10 Books Like Eat Pray Love
If there’s a limit to talking about Eat Pray Love, I’ve definitely crossed it by now. Yet here I am, back with another mention of this book, hoping that (in the immortal words of Cady Heron) the limit does not exist.
Eat Pray Love is one of my all-time favorite travel titles. I’ve mentioned it a hundred times on this blog already (y’all know that’s not an exaggeration).
Seeping through Elizabeth Gilbert’s self-indulgent, across-the-world romp are words of wisdom. Words that remind me to choose happiness over suffering. Words that remind me to stop apologizing and be kinder to myself. Words that remind me to embrace my emotions, fully and openly.
I love Eat Pray Love as a travelogue (Italy, India, Bali – oh, my). I also love it as a soul-searching session. There are lines in this memoir that make me want to book a round-trip ticket and say Ciao Texas, and there are others that make me nod my head vigorously, silently screaming “yes, someone gets me”.
So if you love Eat Pray Love as much as I do (or have a normal, healthy relationship with it and casually wanted to find something similar), this post is for you. Some of these books are similar to Eat Pray Love in themes, others in plot or style. But all of these books remind me of Eat Pray Love in some small way.
Without further ado, here are ten books like Eat Pray Love to satisfy your wanderlust!
P.S. Please support your local independent bookstore or library if you can!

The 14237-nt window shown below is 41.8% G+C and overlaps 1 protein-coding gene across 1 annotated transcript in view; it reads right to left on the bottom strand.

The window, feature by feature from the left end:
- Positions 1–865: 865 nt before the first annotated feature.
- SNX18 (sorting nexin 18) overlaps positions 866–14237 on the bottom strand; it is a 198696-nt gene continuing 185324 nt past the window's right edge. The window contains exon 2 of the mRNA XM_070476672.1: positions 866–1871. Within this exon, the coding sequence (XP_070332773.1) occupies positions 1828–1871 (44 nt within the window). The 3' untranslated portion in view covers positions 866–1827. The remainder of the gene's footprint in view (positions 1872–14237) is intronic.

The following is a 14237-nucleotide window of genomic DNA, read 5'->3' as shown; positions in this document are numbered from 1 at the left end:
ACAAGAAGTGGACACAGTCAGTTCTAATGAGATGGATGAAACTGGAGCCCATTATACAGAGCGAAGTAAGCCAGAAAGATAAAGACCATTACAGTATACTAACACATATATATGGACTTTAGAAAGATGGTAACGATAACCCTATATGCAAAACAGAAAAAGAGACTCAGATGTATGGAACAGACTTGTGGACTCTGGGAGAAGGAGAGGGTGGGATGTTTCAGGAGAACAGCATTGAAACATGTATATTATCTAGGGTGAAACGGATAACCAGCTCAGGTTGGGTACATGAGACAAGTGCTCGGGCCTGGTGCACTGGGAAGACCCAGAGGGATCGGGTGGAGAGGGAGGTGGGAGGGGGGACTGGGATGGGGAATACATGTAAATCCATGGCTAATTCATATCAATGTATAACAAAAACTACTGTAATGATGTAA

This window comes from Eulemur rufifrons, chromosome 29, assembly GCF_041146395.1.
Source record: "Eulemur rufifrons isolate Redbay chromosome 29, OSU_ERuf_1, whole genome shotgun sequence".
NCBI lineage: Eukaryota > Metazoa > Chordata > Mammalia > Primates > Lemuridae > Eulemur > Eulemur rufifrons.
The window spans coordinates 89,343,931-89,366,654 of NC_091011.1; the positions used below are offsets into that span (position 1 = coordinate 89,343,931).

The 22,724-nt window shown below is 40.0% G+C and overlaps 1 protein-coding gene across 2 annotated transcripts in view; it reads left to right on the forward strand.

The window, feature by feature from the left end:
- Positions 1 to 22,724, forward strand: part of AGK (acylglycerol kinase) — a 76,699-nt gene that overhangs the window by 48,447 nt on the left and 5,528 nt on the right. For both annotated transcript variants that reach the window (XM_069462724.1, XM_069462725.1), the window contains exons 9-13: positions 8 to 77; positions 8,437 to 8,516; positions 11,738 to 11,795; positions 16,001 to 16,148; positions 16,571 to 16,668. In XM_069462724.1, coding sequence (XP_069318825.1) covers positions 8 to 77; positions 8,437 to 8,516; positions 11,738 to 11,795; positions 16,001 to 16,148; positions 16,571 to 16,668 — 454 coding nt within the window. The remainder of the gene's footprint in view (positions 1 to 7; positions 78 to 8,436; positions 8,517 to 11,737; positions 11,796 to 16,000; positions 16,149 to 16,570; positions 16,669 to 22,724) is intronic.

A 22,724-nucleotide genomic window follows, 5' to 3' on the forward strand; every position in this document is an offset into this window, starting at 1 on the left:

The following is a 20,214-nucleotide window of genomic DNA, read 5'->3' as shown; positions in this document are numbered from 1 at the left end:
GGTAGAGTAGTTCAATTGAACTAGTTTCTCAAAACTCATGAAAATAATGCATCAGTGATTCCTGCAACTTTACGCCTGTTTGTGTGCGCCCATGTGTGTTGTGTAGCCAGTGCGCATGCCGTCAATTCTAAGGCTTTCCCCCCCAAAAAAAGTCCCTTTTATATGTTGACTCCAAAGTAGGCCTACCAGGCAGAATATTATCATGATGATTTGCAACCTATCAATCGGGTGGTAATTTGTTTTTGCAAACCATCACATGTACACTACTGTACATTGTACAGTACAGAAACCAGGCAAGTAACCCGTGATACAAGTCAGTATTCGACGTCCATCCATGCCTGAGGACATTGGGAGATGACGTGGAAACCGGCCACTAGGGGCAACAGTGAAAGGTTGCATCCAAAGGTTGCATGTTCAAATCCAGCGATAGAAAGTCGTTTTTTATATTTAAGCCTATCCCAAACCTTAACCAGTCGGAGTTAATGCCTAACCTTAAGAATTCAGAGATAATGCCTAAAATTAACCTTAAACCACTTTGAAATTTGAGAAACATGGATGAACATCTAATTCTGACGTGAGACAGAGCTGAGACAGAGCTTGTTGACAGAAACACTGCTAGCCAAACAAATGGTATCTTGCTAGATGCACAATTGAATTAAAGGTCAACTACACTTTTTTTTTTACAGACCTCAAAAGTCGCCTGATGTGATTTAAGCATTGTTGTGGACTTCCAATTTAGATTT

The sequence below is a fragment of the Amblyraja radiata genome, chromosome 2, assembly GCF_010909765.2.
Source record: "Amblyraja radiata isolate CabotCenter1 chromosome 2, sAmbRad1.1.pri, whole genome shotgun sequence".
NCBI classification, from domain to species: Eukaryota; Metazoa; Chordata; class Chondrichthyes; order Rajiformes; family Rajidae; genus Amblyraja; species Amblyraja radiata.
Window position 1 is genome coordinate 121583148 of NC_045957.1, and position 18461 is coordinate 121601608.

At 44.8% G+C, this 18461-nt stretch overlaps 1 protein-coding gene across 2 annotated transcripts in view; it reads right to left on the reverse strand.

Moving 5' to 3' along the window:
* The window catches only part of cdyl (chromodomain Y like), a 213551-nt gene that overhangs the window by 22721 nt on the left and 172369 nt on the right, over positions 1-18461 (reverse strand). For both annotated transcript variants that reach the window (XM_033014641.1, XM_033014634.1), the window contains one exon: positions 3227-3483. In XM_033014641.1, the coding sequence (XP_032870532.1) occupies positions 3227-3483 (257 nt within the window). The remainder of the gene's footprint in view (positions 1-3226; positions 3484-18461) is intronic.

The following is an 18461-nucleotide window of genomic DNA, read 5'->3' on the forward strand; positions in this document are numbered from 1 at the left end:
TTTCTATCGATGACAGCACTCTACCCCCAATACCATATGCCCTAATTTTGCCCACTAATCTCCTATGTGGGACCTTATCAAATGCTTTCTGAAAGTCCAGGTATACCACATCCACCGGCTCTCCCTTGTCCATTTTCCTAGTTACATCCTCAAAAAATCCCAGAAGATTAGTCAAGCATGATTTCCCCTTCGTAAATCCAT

You’ve probably heard Wild and Eat Pray Love used in the same sentence before. Both books are Oprah-propelled female travel memoirs with the same basic structure: a life-altering event is slowly and reflectively processed during a big travel commitment (the end).
I found Wild to be darker, grittier, and rougher than Eat Pray Love. Where Eat Pray Love felt calm, Wild felt fierce. And although the writing was meticulous, Wild still, at times, seemed raw and unfiltered. Cheryl Strayed submits herself to The Pacific Crest Trail. She shares memories of a life punctuated by grief. And much like Gilbert in Eat Pray Love, she looks inward for answers.
When I first saw a copy of Holy Cow on a friend’s nightstand, I instinctively picked it up and flipped it over. “Oh, that,” she said nonchalantly. “It’s kind of like Eat Pray Love but only the India part.”
I needed no more convincing.
Here’s the backstory: when twenty-something Sarah Macdonald first backpacked across India in her twenties, she hated it. Loathed it, in fact. But that intro is just a blip in the story.